Many kids in my hometown were already at an “arts disadvantage.” Their parents are less likely to be college-educated (only 16.4 percent of Stanislaus County residents over 25 have a bachelor’s degree, compared to astatewide rate of over 30 percent), and several studies have shown that education levels are one of the key factors inarts exposure. Exposure is more likely to lead to participation and enjoyment. Adults who didn’t have the good fortune to visit museums or see live theater in their youth may not pursue arts opportunities for their children. A two-hour drive to attend a museum, play, or concert in the city might not seem worth it.

So how could young people in Turlock, a town of 70,000 in a rural county, get exposure to the arts? How could we prevent them from feeling that the arts are just for rich or privileged people who live near museums and concert halls? These questions grabbed my attention.

My ambitions were initially small. Our art gallery was located in a 90-year-old former public library building, with no air conditioning or ADA-accessible facilities. Our staff was me, a part-time clerical assistant, and a handful of dedicated volunteers. Our funding from the city covered just salaries; donations paid for exhibitions of local artists and a sporadic program of poetry and theater.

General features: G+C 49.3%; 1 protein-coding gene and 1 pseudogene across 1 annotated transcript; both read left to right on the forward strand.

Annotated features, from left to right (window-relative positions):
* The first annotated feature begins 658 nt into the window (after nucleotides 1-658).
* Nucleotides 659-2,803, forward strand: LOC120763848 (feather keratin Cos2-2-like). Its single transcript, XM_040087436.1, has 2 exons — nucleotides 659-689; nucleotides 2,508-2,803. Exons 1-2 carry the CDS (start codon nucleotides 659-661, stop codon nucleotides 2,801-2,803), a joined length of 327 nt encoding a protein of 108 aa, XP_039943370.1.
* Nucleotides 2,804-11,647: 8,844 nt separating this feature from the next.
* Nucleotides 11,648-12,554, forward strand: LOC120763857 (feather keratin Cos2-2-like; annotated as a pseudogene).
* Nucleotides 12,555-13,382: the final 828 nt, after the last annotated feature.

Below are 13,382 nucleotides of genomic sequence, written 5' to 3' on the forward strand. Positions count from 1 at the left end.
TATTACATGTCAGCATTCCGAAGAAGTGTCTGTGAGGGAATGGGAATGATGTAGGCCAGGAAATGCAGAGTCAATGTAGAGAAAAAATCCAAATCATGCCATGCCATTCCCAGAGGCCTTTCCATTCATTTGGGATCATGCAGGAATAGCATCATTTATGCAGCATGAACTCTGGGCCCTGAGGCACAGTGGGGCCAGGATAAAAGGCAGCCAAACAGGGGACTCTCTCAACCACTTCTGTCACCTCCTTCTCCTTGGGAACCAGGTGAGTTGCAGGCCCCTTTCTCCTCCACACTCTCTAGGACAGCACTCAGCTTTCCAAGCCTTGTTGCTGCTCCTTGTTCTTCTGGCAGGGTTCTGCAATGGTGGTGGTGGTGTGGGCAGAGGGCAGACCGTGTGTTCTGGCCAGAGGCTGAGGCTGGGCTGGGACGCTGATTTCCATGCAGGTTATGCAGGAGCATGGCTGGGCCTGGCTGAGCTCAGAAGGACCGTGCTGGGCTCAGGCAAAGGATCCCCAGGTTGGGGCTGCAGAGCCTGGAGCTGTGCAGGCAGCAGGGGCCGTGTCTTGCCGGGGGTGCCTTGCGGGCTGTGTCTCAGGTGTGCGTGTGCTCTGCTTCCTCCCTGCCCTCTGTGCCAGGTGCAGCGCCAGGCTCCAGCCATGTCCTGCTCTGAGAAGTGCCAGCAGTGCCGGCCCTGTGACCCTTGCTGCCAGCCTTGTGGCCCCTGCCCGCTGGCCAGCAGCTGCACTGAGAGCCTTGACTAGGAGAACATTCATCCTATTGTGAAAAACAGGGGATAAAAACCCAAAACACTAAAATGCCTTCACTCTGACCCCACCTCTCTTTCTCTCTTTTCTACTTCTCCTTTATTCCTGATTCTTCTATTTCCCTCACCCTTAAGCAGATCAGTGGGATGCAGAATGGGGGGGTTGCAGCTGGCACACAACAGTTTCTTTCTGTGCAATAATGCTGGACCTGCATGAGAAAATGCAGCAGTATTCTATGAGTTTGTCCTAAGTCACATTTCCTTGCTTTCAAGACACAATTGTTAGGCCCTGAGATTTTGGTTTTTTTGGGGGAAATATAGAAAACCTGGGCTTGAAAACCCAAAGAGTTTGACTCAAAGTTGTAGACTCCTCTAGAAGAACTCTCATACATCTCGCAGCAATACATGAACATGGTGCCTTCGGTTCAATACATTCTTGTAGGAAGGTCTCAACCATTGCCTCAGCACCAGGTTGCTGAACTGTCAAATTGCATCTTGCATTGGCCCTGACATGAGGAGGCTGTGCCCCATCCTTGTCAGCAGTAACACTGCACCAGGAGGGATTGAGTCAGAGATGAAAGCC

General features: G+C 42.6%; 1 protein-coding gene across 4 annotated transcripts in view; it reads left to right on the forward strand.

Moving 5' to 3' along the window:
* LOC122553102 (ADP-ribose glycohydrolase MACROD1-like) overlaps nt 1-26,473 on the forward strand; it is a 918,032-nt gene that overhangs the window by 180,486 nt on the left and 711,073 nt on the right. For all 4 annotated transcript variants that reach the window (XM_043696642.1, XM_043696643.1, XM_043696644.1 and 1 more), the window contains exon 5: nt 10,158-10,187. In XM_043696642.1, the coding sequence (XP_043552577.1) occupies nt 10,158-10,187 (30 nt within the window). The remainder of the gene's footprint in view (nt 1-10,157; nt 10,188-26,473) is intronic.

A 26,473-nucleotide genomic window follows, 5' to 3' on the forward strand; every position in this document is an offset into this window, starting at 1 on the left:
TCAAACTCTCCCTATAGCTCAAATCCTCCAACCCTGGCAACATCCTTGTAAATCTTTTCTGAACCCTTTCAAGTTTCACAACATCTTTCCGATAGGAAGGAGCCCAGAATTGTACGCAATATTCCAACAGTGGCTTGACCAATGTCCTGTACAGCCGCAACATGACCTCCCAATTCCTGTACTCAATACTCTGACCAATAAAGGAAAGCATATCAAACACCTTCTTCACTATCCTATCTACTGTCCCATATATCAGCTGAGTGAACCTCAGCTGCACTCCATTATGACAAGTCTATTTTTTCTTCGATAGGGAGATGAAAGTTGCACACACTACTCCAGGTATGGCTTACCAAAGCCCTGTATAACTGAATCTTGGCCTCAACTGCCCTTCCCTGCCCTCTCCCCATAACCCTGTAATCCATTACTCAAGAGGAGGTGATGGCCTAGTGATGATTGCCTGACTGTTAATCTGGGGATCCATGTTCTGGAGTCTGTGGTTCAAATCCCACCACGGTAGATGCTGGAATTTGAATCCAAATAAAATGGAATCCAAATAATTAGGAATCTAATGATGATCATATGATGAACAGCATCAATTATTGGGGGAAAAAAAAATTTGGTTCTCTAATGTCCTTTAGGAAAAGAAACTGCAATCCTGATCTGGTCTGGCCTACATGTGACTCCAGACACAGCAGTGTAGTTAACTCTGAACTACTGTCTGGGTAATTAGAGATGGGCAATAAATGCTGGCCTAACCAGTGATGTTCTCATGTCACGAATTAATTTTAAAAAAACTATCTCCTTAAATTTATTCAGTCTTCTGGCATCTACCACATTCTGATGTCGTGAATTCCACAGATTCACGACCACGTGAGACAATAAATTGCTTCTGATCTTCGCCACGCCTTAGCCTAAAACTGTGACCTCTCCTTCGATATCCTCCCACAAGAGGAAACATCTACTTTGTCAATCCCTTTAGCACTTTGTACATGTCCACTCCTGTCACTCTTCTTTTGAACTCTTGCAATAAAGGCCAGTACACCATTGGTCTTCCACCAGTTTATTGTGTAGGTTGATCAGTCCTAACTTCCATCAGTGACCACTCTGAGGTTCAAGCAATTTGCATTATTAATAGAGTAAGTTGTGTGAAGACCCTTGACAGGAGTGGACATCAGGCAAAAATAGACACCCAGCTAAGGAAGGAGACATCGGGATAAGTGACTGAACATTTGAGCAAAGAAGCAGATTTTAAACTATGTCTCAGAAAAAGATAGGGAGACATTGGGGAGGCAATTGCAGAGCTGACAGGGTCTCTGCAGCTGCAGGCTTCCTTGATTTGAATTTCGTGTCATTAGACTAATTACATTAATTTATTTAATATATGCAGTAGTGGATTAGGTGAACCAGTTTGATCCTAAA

At first, we had a hard time broadening our reach and making contact with new, young families. Everything I read said that a positive first experience was the most proven way of encouraging later attendance at arts events. So I initiated school field trips and expanded after-school and summer classes for kids. We raised funds for an accessible classroom, gallery, and restrooms. Those efforts literally went up in smoke when fire ravaged the historic structure in 2005. However, with community support and a forward-thinking city council, we rebuilt—and created something the community is incredibly proud of.

The Carnegie Arts Center in Turlock, California.

Constructed with funding from the city and now operated independently by the non-profit Carnegie Arts Center Foundation, the new facility includes two well-equipped art studios, a multi-purpose room that can serve as a rehearsal space for dance or theater, a black box theater, and a concert, film, and lecture venue. The Carnegie schedules educational and entertaining programs all year long while also partnering with other community organizations to present their events. Our museum-quality exhibition space draws “big city” shows: In 2011, we featured Ansel Adams; in 2012, Edgar Degas; and in 2013, Pablo Picasso.